He also stressed the importance of student internships in helping address the recruitment challenge. “A dominant way of bringing talent in within the private sector is through student internships,” Stier said. “Government HR needs to start seeing interns as part of strategic capital planning. They provide a bust of energy and rethinking that will be powerful and make hiring a lot easier. It requires creativity and won’t be easy, but it’s something that every organization can do.”

Sessions during the clinic included successful agency-wide case studies. One particularly popular session was focused on the Food and Drug Administration’s (FDA) recent assessment and hiring pilot from their Hiring and Retention Report of 2017. Melanie Keller, Acting Associate Commissioner for Scientific and Clinic Recruitment at FDA led the session and shared how the FDA is reimagining its hiring process to test new ideas in a controlled hiring pilot with modernized and streamlined systems and processes.

According to Keller, some of the biggest challenges were enabling HR professionals to perform the many roles they do as well as the clearance and classification process for new employees.

“Classification has been a pain point, so we wanted to see how we can reimagine it,” she said. “Otherwise it’s like when you have a car and you want to go for a ride. You just have to check to make sure it has gas. You don’t do an oil change every time you go for a ride. That’s how we want to streamline the classification process. Rather than re-classifying employees who have already been in the system, we just need to make sure their clearances are refreshed or maintained over time. We’re separating the classification for the end-to-end hiring process.”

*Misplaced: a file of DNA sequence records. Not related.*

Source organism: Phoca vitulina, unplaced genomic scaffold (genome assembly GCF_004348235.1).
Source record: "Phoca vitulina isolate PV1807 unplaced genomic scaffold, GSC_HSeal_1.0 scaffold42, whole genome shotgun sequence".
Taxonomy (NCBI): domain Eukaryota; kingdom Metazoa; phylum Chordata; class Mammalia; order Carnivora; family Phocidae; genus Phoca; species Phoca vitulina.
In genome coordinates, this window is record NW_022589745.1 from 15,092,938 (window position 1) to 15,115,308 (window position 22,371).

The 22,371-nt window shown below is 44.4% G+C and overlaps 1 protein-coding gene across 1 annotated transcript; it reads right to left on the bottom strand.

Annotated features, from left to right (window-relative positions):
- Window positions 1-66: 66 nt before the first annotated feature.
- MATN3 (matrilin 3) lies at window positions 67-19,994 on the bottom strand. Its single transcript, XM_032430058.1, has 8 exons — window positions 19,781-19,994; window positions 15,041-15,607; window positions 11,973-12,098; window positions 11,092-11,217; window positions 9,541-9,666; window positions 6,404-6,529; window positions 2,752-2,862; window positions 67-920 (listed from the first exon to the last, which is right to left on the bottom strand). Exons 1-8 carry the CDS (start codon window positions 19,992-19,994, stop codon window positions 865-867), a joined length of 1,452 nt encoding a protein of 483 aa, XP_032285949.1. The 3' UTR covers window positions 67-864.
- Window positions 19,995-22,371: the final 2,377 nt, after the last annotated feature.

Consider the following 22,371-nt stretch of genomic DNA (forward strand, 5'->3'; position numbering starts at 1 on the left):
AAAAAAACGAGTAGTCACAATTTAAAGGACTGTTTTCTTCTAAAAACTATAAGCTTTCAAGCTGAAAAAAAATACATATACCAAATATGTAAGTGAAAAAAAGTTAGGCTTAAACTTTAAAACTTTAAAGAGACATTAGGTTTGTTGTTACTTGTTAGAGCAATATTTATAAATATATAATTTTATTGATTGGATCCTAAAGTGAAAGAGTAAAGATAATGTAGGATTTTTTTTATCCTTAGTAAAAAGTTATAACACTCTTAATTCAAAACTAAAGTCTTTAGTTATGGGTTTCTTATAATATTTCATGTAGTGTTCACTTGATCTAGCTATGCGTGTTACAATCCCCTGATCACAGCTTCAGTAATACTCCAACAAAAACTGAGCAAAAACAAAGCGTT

As part of the pilot project, the FDA is also testing out new roles such as Talent Strategy Officer (a single point of accountability for a recruit); Talent Analyst (a technical, analytical person doing the qualifications and ensuring veterans’ preference is applied correctly); and Talent Administrative Associate (the traditional HR assistant who ensures that actions are accurate, processed on time and that communication lines remain open).

“Overall, we’re focused on reimagining pay, policy and processes,” Keller added.

Ultimately, attendees learned how HR professionals can come together, learn from one another and share tips and best practices. For Major, her hope was that attendees would leave with at least three key take aways:

1. Network.“Be open and challenge yourselves to meet new people. Get their contact information. Follow up on what you learned in the sessions.”

2. Challenge yourselves. “Learn new things and be open to new challenges and opportunities. For example, in one session we discussed space and employees working from remote locations. Find out what others are using for technologies to address those challenges.”

3. Continuously learn. “With HR, it’s always so east to get stuck in your daily work. Have a checklist and take time to look around and see what else is going on.”